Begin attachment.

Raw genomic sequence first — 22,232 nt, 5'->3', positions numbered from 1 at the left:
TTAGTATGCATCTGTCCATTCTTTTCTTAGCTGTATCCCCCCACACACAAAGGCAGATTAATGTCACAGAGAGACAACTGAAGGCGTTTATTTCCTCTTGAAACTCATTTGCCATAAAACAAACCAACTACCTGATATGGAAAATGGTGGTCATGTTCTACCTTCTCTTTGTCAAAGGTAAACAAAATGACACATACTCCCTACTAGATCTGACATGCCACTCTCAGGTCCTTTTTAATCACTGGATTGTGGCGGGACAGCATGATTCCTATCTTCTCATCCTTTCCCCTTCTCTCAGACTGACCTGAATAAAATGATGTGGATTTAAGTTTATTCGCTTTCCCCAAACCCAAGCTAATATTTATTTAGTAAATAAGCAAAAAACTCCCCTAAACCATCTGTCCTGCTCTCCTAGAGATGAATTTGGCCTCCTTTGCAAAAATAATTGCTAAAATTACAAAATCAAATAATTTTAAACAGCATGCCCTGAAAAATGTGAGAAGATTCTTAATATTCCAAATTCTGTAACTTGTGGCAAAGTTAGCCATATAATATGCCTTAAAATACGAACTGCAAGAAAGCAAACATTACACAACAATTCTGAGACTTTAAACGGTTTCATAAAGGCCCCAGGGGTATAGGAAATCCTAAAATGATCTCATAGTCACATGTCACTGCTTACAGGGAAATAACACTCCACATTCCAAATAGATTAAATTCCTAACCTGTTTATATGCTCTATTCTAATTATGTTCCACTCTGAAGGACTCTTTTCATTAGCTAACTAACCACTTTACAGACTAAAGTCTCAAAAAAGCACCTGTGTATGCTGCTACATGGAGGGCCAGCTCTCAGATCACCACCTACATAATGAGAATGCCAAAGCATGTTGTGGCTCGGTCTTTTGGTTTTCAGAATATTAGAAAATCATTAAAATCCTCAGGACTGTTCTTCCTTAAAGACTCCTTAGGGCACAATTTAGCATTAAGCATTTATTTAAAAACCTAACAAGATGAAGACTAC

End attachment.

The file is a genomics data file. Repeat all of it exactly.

Raw genomic sequence first — 22,232 nt, 5'->3', positions numbered from 1 at the left:
TTAGTATGCATCTGTCCATTCTTTTCTTAGCTGTATCCCCCCACACACAAAGGCAGATTAATGTCACAGAGAGACAACTGAAGGCGTTTATTTCCTCTTGAAACTCATTTGCCATAAAACAAACCAACTACCTGATATGGAAAATGGTGGTCATGTTCTACCTTCTCTTTGTCAAAGGTAAACAAAATGACACATACTCCCTACTAGATCTGACATGCCACTCTCAGGTCCTTTTTAATCACTGGATTGTGGCGGGACAGCATGATTCCTATCTTCTCATCCTTTCCCCTTCTCTCAGACTGACCTGAATAAAATGATGTGGATTTAAGTTTATTCGCTTTCCCCAAACCCAAGCTAATATTTATTTAGTAAATAAGCAAAAAACTCCCCTAAACCATCTGTCCTGCTCTCCTAGAGATGAATTTGGCCTCCTTTGCAAAAATAATTGCTAAAATTACAAAATCAAATAATTTTAAACAGCATGCCCTGAAAAATGTGAGAAGATTCTTAATATTCCAAATTCTGTAACTTGTGGCAAAGTTAGCCATATAATATGCCTTAAAATACGAACTGCAAGAAAGCAAACATTACACAACAATTCTGAGACTTTAAACGGTTTCATAAAGGCCCCAGGGGTATAGGAAATCCTAAAATGATCTCATAGTCACATGTCACTGCTTACAGGGAAATAACACTCCACATTCCAAATAGATTAAATTCCTAACCTGTTTATATGCTCTATTCTAATTATGTTCCACTCTGAAGGACTCTTTTCATTAGCTAACTAACCACTTTACAGACTAAAGTCTCAAAAAAGCACCTGTGTATGCTGCTACATGGAGGGCCAGCTCTCAGATCACCACCTACATAATGAGAATGCCAAAGCATGTTGTGGCTCGGTCTTTTGGTTTTCAGAATATTAGAAAATCATTAAAATCCTCAGGACTGTTCTTCCTTAAAGACTCCTTAGGGCACAATTTAGCATTAAGCATTTATTTAAAAACCTAACAAGATGAAGACTAC